For those folks who want to import their content from Movable Type over to Publ, I’ve finally gotten around to writing an importer. Currently it only attempts to convert entry content and category metadata, and only using SQLite-formatted database dumps.
README.md for the (incredibly rough) usage instructions.
Eventually I want to try to automatically convert templates from MT’s scripting language to Jinja-Publ templates, although there’s a bunch of stuff that’s going to be difficult to port across and a lot of stuff is just plain not feasible to even try, so don’t expect that to become a major thing any time soon.
Posted Monday, January 14 at 9:28 PM (10 months ago)
I ended up doing some more work on Pushl and have now released v0.1.7. The major changes:
- Did a bunch of refactoring to make the code a little cleaner and handle configuration more appropriately
- Added a configurable timeout for connections (which now defaults to 15)
- Added a
--version option on the command line arguments
Also, some suggested usage ideas below the cut!
Posted Sunday, January 13 at 8:48 PM (10 months ago)
It’s been a while since I’ve updated Pushl but today I released v0.1.6. It includes the following fixes:
- Now it supports Pingback as well as Webmention
- Improved the threading defaults and connection pooling
- Also checks entries for updates even if the feed didn’t change (in case something changed in the more text or page metadata or whatever)
Anyway, it should just be a
pip install --upgrade pushl (or
pipenv update) away.
Posted Saturday, December 22 at 1:35 AM (11 months ago)
While I’m fixing random stuff in Publ, I figured I’d finally fix some problems with Pushl too. Nothing major here, just:
- Stability: Fixed a bug where feeds that don’t declare links caused the worker to die before entries got processed
- Performance: Now we use a global connection pool (so connections can be reused)
- Fixed a minor correctness issue with archive feeds (which actually doesn’t make any difference in the real world but whatever)
Posted Thursday, December 20 at 11:14 PM (11 months ago)
Are you using webmention.io as your webmention endpoint? Want to get your incoming webmentions displayed on your website?
Well you’re in luck, I wrote a simple-ish script for that. (You’ll probably also want to see the accompanying stylesheet too.) And it doesn’t even require that you use Publ – it should work with any CMS, static or dynamic. The only requirement is that you use either webmention.io or something that has a similar enough retrieval API.
I wrote more about it on my blog, where you can also see it in use. For now, I’m just going to use the sample site repository to manage it (and issues against it).
It’s MIT-licensed, so feel free to use it wherever and however you want and to modify it for your needs. I might improve it down the road but for now it’s mostly just a quick itch-scratching hack that does things the way I want it to.
Posted Wednesday, November 28 at 1:18 AM (a year ago)
I just released Pushl v0.1.3, which adds some minor performance optimizations and a bug fix.
Originally I was hoping to have a major performance optimization, in the form of having rewritten Pushl from thread-per-connection to async operation, but unfortunately I ran into a bunch of problems with it. Mostly that I was running into a “too many open files” error and I couldn’t figure out what was causing a descriptor leak. I have the work-in-progress branch online if anyone wants to take a look at it.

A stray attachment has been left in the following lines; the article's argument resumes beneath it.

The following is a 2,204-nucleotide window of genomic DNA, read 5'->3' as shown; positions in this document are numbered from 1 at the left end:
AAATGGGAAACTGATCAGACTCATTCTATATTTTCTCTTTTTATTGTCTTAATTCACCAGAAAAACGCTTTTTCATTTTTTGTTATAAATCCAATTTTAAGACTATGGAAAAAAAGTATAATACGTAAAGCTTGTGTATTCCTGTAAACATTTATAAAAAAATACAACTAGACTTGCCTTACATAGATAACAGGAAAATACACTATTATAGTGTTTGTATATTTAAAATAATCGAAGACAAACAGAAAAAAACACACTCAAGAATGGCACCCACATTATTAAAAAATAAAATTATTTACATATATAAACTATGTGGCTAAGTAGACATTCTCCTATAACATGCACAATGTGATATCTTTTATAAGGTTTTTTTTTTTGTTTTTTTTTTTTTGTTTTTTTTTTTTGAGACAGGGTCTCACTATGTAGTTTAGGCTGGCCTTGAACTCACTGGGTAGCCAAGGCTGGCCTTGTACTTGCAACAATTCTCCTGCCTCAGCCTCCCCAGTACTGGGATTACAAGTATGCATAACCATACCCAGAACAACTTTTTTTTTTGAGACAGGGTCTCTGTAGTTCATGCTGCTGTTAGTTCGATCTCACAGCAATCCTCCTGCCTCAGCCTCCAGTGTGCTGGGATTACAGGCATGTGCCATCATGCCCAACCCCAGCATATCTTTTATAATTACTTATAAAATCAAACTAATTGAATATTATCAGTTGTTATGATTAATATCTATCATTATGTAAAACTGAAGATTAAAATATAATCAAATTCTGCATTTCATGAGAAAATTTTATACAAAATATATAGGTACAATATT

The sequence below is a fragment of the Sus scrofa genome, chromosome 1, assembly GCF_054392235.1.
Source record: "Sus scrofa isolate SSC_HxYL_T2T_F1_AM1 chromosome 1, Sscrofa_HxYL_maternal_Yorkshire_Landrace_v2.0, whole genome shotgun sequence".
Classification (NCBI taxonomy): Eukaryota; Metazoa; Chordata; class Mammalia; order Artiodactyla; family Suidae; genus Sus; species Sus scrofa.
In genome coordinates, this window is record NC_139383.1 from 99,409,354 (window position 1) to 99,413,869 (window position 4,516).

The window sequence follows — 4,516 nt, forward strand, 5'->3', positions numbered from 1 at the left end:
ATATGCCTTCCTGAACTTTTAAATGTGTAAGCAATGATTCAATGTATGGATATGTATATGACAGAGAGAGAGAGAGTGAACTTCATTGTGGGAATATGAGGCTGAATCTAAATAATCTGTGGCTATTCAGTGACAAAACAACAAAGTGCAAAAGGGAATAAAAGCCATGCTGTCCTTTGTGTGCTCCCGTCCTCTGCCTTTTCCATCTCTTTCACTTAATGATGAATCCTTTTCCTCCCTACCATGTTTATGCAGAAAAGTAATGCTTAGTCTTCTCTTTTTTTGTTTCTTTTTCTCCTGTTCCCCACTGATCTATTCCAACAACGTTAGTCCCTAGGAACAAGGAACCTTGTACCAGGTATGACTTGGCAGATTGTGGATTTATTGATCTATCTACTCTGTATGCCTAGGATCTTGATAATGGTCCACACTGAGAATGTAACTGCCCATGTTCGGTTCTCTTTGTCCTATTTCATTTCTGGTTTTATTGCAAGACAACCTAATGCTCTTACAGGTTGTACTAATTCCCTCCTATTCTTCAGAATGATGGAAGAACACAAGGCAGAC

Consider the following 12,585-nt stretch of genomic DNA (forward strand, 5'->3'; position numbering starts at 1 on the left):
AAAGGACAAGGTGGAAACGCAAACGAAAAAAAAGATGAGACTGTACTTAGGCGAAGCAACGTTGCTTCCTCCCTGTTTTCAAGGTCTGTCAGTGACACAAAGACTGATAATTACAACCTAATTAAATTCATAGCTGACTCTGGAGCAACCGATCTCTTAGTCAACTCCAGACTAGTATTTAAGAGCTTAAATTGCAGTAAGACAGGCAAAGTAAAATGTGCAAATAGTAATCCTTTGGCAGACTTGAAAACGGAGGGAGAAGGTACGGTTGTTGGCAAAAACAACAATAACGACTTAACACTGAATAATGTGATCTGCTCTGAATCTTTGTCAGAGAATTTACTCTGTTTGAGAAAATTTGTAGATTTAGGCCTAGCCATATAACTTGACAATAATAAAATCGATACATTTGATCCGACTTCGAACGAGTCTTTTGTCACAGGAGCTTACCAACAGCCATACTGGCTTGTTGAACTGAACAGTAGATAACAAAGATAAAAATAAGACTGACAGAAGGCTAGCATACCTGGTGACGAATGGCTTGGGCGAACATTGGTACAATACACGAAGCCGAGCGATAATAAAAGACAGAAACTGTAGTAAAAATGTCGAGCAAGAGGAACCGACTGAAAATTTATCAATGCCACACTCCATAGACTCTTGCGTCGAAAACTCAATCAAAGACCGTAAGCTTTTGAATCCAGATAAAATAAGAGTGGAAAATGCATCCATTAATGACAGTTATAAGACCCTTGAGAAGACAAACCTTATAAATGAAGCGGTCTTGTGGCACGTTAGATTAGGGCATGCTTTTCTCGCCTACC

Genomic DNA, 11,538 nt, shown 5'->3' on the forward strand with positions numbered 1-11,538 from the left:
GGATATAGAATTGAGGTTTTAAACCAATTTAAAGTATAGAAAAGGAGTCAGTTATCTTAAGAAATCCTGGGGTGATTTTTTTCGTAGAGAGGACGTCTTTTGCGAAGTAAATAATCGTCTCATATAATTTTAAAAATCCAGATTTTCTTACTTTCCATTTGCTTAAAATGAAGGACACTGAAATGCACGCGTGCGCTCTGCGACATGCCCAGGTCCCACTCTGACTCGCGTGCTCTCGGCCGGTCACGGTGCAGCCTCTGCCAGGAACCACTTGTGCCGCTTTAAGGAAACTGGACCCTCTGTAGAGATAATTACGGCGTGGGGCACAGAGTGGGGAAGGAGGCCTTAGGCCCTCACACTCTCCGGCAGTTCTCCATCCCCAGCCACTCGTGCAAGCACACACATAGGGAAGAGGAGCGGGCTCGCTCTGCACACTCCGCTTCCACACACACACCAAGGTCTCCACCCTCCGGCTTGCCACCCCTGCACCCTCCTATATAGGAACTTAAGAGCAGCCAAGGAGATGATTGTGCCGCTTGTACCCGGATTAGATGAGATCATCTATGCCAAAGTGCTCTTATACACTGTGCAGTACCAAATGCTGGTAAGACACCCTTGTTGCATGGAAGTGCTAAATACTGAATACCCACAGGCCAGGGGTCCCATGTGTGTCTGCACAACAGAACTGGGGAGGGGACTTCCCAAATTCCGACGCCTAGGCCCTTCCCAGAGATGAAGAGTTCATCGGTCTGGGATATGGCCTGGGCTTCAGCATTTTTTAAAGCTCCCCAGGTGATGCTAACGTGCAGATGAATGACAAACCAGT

Anyway, the reason I went down this route is because I added WebSub subscriber support to my fork of Feed-On-Feeds, which makes it so that WebSub-enabled RSS and Atom feeds will push their updates to your reader instead of having to wait for a polling interval.
You can read more about some of my other thoughts on a blog entry that quickly devolves into a rant, if you’re so inclined.
Posted Wednesday, October 10 at 10:41 PM (a year ago)
I’ve gotten Pushl to the point that I’m confident in releasing it as a full alpha and having a cron job run it every 15 minutes. Whew.
I’ve also added some
h-entry markup to the Publ site templates so that hopefully the notifications appear at least somewhat reasonably elsewhere.
I really need to redo these site templates now that I have a better idea of how they go together. Also the quickstart guide could be a lot better.
Posted Monday, October 8 at 11:53 PM (a year ago)
I finally got around to releasing a very rough prototype of Pushl to pypi. It only sends out WebSub notifications for now (does anyone even use those?), but I’ll work on actually implementing WebMention soon.
Also, recently someone pointed out to me fed.brid.gy which makes it easy to turn a static site into an ActivityPub source. At some point I’ll experiment with setting up Publ for this; it looks like it’s just a matter of adding a couple of additional route rules to Publ, so that will probably go into an advanced configuration guide if I ever get around to making such a thing. (Or it could actually be added to Publ directly but there isn’t much of a reason for that, IMO.)
Posted Saturday, September 29 at 9:00 PM (a year ago)
So, for the last couple of days I’ve been playing with some of the IndieWeb concepts, in particular Webmention. Spurred on by a helpful thread with Kevin Marks, I took some time to actually do a rough implementation of outgoing Webmentions, and also did some of the work to set up the
h-entry microformats on my main site.
As far as I can tell, it works great, but I’m also not going to actually merge this to master or push it to production. Read on to see why!